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Marty Walsh's First Day As Mayor-Elect04:59

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Mayor-elect Marty Walsh celebrates his victory. (Joe Spurr/WBUR)
Mayor-elect Marty Walsh celebrates his victory. (Joe Spurr/WBUR)

Boston Mayor-elect Marty Walsh laid out some priorities the day after his election. WBUR’s All Things Considered host Sacha Pfeiffer spoke about what Walsh was saying Wednesday and how he pulled off his victory with WBUR's political reporter Fred Thys.

Sacha Pfeiffer: So, Fred, today, was Walsh giving a sense that we're going to see a lot of change under his administration?

Fred Thys: You know, we're hearing with him that he's just a regular guy, he's a very down-to-earth guy. I've covered him on-and-off for the last few years and always saw him to be a very direct guy. But over the course of the mayoral campaign I have really been pleasantly surprised just by what kind of a regular guy he is, and here he is talking to us about what it means to him to be the new mayor-elect:

It didn't really hit me until this morning that I was the mayor-elect of the city of Boston. When I was getting dressed and I walked out and I looked at Lorrie and she goes, "Oh my God, you're going to be the mayor."

Now, Lorrie, of course, is his longtime girlfriend with whom, basically, he's helped raise her daughter. Sounds like he's still in a state of wonderment, so we're still waiting to hear what new might happen. Has he at least given any indications as to how he will staff his administration?

He said he would announce the chairman of his transition team on Friday. He says the transition team will reflect the city. But he says he's not thought yet about one of his big appointments to come, which is who will be his police commissioner, didn't say anything about the coming school superintendent, and he says he hasn't even thought yet about who's going to be his chief of staff.

I know that after the last debate, he did say he considered the school superintendent the most important decision he will make, at least initially, and we should note that I believe, today, Mayor Menino allocated $50,000 for a transition office. Now, Walsh met with Menino this morning. What did he say about whatever advice the mayor may have given him?

Well, you know, when you win an election everybody wants to be your buddy, right? And this is where Mayor Menino said to Marty Walsh, "Beware."

Said Walsh: "He just basically said, you know, a lot of people are going to be coming at you, you have a lot of friends now, he said just, you know, be careful and move forward and, you know, he said always keep the residents of the city of Boston number one."

Along with Walsh's election, East Boston voters resoundingly reject a casino in East Boston. Did Walsh address today how he will proceed on that front?

During the campaign he promised to honor the wishes of East Boston on the casino and today he reiterated that promise.

So, still in limbo, more or less, as we see how...

Well, no, basically saying that they don't want it so, that's it.

OK. He also pushed, during the campaign, for more charter schools. Did he address education issues today?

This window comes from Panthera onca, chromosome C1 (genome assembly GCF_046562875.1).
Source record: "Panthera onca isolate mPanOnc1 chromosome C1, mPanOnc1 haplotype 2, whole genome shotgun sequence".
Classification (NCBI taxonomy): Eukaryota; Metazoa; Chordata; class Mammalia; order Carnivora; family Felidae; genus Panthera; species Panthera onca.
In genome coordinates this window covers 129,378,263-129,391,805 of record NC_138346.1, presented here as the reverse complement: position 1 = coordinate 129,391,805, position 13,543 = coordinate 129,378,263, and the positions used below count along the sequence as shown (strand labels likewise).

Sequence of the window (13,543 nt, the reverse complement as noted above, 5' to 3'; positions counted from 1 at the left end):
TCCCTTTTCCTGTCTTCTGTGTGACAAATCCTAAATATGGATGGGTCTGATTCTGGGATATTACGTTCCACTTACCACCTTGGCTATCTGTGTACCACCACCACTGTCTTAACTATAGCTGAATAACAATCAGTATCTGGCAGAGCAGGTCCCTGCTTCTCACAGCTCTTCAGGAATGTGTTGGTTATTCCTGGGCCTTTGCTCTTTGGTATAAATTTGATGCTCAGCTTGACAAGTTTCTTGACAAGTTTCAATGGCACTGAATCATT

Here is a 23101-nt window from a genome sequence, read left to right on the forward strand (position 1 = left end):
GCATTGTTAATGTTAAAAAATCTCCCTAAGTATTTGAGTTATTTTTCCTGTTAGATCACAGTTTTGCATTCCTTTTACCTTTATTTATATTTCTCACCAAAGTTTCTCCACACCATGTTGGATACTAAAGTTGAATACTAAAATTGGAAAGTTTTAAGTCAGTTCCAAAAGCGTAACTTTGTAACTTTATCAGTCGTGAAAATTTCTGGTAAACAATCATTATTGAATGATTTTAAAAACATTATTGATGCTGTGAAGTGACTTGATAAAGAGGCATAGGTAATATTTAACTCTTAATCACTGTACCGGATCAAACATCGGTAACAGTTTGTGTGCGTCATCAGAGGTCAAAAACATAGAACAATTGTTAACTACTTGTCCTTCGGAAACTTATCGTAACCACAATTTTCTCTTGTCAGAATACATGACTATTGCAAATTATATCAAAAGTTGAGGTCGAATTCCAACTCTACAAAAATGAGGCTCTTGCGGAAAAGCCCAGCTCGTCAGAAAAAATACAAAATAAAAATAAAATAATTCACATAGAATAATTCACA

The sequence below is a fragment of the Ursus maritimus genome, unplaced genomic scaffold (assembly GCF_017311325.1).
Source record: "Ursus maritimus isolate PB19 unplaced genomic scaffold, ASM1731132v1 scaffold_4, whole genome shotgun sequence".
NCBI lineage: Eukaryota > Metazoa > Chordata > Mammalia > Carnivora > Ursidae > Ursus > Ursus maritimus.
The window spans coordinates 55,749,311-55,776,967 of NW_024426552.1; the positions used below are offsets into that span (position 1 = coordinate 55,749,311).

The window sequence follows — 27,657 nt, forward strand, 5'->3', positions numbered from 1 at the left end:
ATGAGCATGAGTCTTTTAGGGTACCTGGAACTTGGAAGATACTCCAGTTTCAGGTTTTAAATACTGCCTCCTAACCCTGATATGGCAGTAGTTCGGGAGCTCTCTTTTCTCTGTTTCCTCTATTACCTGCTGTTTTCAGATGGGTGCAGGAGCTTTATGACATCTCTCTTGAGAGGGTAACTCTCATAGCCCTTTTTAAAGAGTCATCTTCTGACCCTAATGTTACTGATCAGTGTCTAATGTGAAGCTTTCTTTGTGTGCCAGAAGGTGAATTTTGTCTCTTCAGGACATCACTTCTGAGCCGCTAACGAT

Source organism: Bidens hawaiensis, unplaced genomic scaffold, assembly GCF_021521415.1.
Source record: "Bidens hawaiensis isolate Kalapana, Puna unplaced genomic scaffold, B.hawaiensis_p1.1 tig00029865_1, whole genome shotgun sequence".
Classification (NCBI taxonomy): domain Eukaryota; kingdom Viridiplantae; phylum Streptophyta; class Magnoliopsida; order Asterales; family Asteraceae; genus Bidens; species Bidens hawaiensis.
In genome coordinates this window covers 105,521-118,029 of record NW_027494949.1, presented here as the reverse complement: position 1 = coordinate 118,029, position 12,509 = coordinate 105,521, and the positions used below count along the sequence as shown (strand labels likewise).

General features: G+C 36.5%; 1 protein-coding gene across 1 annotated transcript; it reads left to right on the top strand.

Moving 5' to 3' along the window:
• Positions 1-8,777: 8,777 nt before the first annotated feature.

Yeah, you know, he did. He was asked if he would push for more charter schools and he said yes and this puts him at odds with the Boston Teachers Union because they have now played a key role in this election. They sent out a robo call yesterday urging teachers to support him even though officially they said they weren't endorsing either Walsh or John Connolly. And I was struck by the fact that at the polls yesterday teachers did seem to have come out in support of Walsh against Connolly and they've mentioned that it was in part because Connolly had promised to reform the schools by giving principals more autonomy and dismantling the central administration of the schools. So now Walsh is at odds with the teachers because he does support more charter schools and he has said that he supports a longer school day. These are things that the teachers union has opposed in the past, so it's going to be interesting to see how he resolves that.

So, ultimately, the teachers union may have played a role in his election. What other pieces came together that made Walsh ultimately win this?

Last night, Marty Walsh spoke to President Obama, among many other people. President Obama called to congratulate him and he said this morning that the president complimented him on his field organization. Marty Walsh had 6,000 volunteers yesterday. I was in Savin Hill as some of them were commenting on how they were actually chasing people as they pulled into their driveways, asking them, 'Hey, have you voted?' There's been huge union support for one of their own in this race and where that seemed to make a difference is that Walsh and his labor allies were able to reach more voters in the weeks leading up to the election than John Connolly was. But then he really did reach beyond his base, right? I mean, it wasn't just Dorchester and South Boston, you can see on a map how he really broadened his reach into Roxbury, Hyde Park, other parts of the city, and so really had a kind of broad base as he went into this election.

This program aired on November 6, 2013.

Fred Thys Twitter Reporter
Fred Thys reported on politics and higher education for WBUR.